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dc.contributor.authorGraceffa, Rita
dc.contributor.authorNobrega, Robert P.
dc.contributor.authorBarrea, Raul
dc.contributor.authorKathuria, Sagar V.
dc.contributor.authorChakravarthy, Srinivas
dc.contributor.authorBilsel, Osman
dc.contributor.authorIrving, Thomas
dc.date2022-08-11T08:08:55.000
dc.date.accessioned2022-08-23T16:12:04Z
dc.date.available2022-08-23T16:12:04Z
dc.date.issued2013-11-01
dc.date.submitted2014-01-12
dc.identifier.citation<p>Graceffa R, Nobrega RP, Barrea RA, Kathuria SV, Chakravarthy S, Bilsel O, Irving TC. Sub-millisecond time-resolved SAXS using a continuous-flow mixer and X-ray microbeam. J Synchrotron Radiat. 2013 Nov;20(Pt 6):820-5. doi: 10.1107/S0909049513021833. <a href="http://dx.doi.org/10.1107/S0909049513021833" target="_blank">Link to article on publisher's site</a></p>
dc.identifier.doi10.1107/S0909049513021833
dc.identifier.pmid24121320
dc.identifier.urihttp://hdl.handle.net/20.500.14038/33318
dc.description.abstractSmall-angle X-ray scattering (SAXS) is a well established technique to probe the nanoscale structure and interactions in soft matter. It allows one to study the structure of native particles in near physiological environments and to analyze structural changes in response to variations in external conditions. The combination of microfluidics and SAXS provides a powerful tool to investigate dynamic processes on a molecular level with sub-millisecond time resolution. Reaction kinetics in the sub-millisecond time range has been achieved using continuous-flow mixers manufactured using micromachining techniques. The time resolution of these devices has previously been limited, in part, by the X-ray beam sizes delivered by typical SAXS beamlines. These limitations can be overcome using optics to focus X-rays to the micrometer size range providing that beam divergence and photon flux suitable for performing SAXS experiments can be maintained. Such micro-SAXS in combination with microfluidic devices would be an attractive probe for time-resolved studies. Here, the development of a high-duty-cycle scanning microsecond-timeresolution SAXS capability, built around the Kirkpatrick–Baez mirror-based microbeam system at the Biophysics Collaborative Access Team (BioCAT) beamline 18ID at the Advanced Photon Source, Argonne National Laboratory, is reported. A detailed description of the microbeam small-angle-scattering instrument, the turbulent flow mixer, as well as the data acquisition and control and analysis software is provided. Results are presented where this apparatus was used to study the folding of cytochrome c. Future prospects for this technique are discussed.
dc.language.isoen_US
dc.relation<a href="http://www.ncbi.nlm.nih.gov/entrez/query.fcgi?cmd=Retrieve&db=PubMed&list_uids=24121320&dopt=Abstract">Link to article in PubMed</a>
dc.rights<p>Copyright Rita Graceffa et al. 2013.. This is an open-access article distributed under the terms of the Creative Commons Attribution Licence, which permits unrestricted use, distribution, and reproduction in any medium, provided the original authors and source are cited.</p>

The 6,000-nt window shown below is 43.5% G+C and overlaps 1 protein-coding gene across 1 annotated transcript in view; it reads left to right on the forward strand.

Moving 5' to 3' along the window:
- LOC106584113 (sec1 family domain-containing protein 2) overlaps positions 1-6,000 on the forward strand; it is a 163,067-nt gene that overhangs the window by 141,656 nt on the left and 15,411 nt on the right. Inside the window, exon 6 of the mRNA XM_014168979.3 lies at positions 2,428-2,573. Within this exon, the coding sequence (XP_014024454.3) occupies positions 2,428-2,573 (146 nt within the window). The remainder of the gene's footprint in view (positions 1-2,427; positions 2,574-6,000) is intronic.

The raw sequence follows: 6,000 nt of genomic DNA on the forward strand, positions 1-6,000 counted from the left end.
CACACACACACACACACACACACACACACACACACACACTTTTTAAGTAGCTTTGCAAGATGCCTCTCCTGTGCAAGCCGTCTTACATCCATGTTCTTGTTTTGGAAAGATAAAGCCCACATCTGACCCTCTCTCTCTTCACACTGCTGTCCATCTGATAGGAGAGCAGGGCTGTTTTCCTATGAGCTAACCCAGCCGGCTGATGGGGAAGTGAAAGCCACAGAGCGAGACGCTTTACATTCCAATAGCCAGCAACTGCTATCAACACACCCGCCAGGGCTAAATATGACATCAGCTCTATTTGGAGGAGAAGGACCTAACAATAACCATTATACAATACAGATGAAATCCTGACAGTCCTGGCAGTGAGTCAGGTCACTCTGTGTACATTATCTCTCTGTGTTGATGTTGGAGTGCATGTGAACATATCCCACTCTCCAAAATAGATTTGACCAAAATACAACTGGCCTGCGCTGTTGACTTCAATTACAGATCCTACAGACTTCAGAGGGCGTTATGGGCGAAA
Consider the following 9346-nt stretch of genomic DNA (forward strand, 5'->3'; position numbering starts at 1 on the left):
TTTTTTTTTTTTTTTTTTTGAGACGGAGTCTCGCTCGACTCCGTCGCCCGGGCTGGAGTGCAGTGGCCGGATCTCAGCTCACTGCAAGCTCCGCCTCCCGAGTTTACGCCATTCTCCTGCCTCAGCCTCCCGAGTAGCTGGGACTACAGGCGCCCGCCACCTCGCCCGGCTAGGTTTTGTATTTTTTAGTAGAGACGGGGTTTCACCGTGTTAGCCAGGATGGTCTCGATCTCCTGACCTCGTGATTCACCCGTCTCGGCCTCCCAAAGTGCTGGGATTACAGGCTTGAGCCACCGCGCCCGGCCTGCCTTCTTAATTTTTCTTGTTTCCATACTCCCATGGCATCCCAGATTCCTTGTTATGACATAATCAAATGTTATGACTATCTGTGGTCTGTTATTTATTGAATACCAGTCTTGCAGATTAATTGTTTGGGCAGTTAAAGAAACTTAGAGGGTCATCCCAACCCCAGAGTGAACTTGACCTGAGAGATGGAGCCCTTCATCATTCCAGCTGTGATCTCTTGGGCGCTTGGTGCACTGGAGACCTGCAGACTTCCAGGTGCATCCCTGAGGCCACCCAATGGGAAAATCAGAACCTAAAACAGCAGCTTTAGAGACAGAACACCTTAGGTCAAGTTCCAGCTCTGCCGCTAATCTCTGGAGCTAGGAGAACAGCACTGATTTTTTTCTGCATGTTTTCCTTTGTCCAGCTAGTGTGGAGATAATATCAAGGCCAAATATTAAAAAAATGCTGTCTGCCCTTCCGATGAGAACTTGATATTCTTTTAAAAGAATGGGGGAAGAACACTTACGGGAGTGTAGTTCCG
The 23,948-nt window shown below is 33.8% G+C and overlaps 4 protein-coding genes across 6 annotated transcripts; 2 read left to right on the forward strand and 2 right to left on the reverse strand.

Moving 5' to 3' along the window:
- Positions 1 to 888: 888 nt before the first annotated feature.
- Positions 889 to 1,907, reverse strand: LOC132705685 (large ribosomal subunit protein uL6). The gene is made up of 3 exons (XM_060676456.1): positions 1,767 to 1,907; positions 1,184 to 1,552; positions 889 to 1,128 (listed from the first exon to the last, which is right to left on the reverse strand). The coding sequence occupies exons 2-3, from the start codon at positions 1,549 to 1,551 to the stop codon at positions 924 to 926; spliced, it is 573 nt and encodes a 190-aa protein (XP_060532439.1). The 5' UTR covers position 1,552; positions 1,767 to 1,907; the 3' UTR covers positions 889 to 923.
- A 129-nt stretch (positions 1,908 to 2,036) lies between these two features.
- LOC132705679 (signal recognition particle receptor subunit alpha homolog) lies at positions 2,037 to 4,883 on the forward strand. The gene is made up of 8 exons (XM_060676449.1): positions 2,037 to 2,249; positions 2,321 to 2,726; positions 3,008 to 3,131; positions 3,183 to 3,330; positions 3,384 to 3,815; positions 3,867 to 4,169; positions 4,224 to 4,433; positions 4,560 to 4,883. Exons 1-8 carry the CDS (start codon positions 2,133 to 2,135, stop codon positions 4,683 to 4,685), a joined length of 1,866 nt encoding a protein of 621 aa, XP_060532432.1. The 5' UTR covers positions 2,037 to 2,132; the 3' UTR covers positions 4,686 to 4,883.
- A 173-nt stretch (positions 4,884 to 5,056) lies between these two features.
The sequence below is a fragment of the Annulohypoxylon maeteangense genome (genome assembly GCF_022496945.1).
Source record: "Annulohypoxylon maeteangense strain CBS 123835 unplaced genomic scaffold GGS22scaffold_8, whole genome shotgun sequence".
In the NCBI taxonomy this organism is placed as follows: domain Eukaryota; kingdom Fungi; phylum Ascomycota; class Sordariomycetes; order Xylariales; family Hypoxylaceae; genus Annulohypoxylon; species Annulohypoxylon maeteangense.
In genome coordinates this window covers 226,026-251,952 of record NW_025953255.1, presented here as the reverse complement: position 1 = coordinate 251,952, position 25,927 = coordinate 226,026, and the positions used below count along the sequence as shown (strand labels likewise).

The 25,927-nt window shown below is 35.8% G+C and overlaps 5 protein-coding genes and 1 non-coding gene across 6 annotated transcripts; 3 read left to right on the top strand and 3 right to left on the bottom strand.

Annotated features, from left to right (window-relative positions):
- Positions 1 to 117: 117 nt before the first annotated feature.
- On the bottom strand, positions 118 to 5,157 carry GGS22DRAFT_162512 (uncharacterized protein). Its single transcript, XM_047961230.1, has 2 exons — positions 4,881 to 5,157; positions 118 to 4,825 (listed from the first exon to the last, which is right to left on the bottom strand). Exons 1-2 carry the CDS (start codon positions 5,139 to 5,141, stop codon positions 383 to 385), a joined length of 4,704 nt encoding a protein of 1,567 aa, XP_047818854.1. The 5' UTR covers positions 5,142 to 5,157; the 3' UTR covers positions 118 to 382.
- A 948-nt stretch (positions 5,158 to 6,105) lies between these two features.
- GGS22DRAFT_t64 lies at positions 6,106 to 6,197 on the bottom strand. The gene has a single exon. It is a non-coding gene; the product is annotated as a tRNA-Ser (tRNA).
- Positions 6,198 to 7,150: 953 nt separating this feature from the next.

dc.subjectmicro-SAXS
dc.subjectprotein folding
dc.subjecttime-resolved
dc.subjectBiochemistry
dc.subjectBiophysics
dc.subjectOther Biomedical Engineering and Bioengineering
dc.titleSub-millisecond time-resolved SAXS using a continuous-flow mixer and X-ray micro-beam
dc.typeJournal Article
dc.source.journaltitleJournal of Synchrotron Radiation
dc.source.volume20
dc.identifier.legacyfulltexthttps://escholarship.umassmed.edu/cgi/viewcontent.cgi?article=2865&amp;context=gsbs_sp&amp;unstamped=1
dc.identifier.legacycoverpagehttps://escholarship.umassmed.edu/gsbs_sp/1846
dc.identifier.contextkey4982020
refterms.dateFOA2022-08-23T16:12:04Z
html.description.abstract<p>Small-angle X-ray scattering (SAXS) is a well established technique to probe the nanoscale structure and interactions in soft matter. It allows one to study the structure of native particles in near physiological environments and to analyze structural changes in response to variations in external conditions. The combination of microfluidics and SAXS provides a powerful tool to investigate dynamic processes on a molecular level with sub-millisecond time resolution. Reaction kinetics in the sub-millisecond time range has been achieved using continuous-flow mixers manufactured using micromachining techniques. The time resolution of these devices has previously been limited, in part, by the X-ray beam sizes delivered by typical SAXS beamlines. These limitations can be overcome using optics to focus X-rays to the micrometer size range providing that beam divergence and photon flux suitable for performing SAXS experiments can be maintained. Such micro-SAXS in combination with microfluidic devices would be an attractive probe for time-resolved studies. Here, the development of a high-duty-cycle scanning microsecond-timeresolution SAXS capability, built around the Kirkpatrick–Baez mirror-based microbeam system at the Biophysics Collaborative Access Team (BioCAT) beamline 18ID at the Advanced Photon Source, Argonne National Laboratory, is reported. A detailed description of the microbeam small-angle-scattering instrument, the turbulent flow mixer, as well as the data acquisition and control and analysis software is provided. Results are presented where this apparatus was used to study the folding of cytochrome c. Future prospects for this technique are discussed.</p>
dc.identifier.submissionpathgsbs_sp/1846
dc.contributor.departmentDepartment of Biochemistry and Molecular Pharamacology
dc.source.pages820-5
dc.contributor.studentR. Paul Nobrega; Sagar V. Kathuria


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